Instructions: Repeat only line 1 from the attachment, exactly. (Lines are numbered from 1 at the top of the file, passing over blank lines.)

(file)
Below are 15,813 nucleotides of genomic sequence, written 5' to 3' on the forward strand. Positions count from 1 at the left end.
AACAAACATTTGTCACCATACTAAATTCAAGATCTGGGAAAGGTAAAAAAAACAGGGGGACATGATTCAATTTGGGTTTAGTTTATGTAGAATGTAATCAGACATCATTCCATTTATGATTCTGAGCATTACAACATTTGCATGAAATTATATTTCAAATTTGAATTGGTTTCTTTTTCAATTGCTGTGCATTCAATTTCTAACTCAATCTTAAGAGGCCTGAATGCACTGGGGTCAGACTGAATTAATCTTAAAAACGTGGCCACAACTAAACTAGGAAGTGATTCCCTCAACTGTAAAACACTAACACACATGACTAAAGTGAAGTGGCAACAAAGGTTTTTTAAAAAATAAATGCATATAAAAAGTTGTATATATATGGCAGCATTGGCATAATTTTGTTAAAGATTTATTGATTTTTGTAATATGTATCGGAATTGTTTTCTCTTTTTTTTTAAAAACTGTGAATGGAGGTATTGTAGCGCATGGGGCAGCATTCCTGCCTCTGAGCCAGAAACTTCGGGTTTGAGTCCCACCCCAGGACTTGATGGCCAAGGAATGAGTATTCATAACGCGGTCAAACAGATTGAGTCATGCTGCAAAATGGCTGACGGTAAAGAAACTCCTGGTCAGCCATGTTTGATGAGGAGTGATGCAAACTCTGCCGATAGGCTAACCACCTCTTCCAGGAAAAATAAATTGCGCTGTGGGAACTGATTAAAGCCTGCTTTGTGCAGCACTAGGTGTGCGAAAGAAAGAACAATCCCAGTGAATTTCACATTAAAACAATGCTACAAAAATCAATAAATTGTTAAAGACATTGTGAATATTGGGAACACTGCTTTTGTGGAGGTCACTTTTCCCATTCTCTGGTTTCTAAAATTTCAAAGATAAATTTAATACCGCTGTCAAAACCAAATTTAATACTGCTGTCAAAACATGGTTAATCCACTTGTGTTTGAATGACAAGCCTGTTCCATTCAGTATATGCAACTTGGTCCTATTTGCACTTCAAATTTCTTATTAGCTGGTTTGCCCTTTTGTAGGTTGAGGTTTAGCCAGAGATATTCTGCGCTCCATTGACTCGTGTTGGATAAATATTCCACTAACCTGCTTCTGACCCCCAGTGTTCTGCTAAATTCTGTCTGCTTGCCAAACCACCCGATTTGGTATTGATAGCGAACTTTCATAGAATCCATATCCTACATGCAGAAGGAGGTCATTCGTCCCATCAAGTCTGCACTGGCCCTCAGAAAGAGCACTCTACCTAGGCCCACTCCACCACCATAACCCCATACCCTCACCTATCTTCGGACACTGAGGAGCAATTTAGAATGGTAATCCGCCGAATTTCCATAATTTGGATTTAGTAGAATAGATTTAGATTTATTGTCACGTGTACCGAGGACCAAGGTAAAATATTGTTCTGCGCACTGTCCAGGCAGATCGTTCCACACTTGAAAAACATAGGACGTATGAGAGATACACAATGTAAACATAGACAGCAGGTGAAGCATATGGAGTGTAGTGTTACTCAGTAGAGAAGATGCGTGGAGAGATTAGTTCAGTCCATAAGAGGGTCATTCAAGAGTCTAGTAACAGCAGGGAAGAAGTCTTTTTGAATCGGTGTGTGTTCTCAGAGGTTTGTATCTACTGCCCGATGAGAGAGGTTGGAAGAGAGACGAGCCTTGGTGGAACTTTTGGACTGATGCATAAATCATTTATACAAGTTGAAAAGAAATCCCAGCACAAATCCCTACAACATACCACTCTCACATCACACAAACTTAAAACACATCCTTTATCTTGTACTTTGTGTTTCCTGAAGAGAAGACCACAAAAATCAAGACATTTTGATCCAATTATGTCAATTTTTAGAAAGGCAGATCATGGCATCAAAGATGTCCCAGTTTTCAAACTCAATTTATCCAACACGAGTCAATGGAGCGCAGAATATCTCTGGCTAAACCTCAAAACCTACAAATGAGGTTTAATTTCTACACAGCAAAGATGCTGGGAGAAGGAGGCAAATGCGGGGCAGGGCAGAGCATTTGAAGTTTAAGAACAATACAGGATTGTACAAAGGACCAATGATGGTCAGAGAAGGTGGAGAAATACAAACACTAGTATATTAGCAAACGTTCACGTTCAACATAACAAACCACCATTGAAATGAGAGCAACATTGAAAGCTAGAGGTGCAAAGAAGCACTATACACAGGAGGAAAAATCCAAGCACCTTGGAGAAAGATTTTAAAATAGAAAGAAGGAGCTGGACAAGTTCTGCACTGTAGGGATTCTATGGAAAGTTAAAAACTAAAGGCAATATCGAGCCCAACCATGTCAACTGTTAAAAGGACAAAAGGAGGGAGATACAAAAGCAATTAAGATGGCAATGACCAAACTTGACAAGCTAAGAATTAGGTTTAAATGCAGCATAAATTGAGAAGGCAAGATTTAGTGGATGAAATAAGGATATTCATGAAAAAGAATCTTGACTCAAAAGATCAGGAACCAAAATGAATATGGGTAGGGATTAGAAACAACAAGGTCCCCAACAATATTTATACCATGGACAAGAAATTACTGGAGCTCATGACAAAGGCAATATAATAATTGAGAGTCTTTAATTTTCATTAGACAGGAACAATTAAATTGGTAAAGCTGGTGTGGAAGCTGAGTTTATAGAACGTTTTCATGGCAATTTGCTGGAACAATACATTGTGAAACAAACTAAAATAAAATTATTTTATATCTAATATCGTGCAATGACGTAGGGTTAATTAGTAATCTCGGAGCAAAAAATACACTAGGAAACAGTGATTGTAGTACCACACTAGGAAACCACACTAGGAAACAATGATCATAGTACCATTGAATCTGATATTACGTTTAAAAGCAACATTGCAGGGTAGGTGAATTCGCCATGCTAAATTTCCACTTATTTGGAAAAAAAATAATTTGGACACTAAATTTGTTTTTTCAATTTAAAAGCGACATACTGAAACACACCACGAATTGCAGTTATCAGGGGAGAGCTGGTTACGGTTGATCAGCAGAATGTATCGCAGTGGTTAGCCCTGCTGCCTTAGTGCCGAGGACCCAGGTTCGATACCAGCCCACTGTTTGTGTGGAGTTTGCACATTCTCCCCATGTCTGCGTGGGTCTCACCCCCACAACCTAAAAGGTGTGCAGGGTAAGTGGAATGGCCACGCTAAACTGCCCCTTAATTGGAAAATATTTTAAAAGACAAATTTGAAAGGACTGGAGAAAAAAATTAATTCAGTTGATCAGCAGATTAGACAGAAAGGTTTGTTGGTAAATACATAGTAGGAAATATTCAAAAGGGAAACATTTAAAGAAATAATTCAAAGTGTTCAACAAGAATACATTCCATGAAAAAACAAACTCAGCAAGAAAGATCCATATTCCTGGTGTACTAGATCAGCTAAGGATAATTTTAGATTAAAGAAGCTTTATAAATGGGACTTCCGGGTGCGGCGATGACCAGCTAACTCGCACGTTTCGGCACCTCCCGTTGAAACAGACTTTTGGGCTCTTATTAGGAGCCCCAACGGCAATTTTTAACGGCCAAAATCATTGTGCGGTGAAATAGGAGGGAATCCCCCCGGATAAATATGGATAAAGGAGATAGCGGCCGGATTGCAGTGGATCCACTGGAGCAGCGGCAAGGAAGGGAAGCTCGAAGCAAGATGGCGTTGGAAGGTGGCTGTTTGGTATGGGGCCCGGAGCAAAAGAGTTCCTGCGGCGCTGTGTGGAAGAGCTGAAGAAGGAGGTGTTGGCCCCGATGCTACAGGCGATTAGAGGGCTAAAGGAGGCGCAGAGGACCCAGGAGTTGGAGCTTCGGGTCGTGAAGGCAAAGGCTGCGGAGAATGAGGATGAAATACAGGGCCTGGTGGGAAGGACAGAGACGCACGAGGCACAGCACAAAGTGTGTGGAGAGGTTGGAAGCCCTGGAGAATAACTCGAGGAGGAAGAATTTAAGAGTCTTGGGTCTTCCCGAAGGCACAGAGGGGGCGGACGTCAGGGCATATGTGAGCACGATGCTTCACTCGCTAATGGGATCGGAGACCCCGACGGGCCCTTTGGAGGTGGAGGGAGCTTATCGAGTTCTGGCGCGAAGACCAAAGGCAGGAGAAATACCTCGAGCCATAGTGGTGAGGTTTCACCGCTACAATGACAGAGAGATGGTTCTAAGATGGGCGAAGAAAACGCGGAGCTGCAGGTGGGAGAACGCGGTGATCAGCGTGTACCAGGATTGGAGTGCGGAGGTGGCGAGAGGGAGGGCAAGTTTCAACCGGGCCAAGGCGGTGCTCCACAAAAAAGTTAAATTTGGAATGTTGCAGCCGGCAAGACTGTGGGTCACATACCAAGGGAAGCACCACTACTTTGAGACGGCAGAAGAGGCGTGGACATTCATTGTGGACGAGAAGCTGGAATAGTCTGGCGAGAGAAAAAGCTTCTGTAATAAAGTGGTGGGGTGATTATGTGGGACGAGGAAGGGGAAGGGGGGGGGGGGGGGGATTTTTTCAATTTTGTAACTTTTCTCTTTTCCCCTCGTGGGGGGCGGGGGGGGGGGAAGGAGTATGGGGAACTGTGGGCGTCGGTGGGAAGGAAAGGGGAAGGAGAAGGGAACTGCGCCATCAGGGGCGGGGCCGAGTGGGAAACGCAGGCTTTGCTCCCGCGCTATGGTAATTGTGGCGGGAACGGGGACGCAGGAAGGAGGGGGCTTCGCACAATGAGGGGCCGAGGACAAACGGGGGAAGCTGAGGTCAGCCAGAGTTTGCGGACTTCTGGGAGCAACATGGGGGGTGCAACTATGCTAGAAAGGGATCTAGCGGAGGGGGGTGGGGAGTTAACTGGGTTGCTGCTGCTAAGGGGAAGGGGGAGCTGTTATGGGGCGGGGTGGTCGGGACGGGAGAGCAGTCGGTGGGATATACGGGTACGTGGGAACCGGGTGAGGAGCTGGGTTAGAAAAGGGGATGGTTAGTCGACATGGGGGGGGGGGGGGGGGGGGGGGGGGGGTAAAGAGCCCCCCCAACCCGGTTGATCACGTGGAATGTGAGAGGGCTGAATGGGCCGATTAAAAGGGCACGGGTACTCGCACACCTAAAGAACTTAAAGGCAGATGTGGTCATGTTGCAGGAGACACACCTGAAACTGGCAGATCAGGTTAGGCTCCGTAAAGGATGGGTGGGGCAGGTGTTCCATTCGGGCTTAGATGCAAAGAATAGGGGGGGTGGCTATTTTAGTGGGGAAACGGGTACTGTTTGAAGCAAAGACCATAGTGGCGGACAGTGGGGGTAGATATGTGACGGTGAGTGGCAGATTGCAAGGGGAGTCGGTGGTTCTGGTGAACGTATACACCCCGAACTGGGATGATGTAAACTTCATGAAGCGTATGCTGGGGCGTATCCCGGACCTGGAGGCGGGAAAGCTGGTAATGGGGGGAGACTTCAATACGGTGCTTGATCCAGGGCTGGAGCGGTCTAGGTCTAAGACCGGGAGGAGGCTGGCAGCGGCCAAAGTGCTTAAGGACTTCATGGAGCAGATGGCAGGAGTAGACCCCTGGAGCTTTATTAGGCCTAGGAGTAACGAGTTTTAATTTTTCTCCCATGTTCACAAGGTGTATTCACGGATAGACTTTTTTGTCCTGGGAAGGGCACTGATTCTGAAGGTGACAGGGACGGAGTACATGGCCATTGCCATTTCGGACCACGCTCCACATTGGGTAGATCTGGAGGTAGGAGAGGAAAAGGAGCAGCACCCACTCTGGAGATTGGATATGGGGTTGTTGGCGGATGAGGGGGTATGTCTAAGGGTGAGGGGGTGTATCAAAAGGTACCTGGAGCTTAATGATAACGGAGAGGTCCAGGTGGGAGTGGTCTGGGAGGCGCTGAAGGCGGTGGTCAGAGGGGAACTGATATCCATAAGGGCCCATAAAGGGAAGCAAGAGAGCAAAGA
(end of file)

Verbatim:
Below are 15,813 nucleotides of genomic sequence, written 5' to 3' on the forward strand. Positions count from 1 at the left end.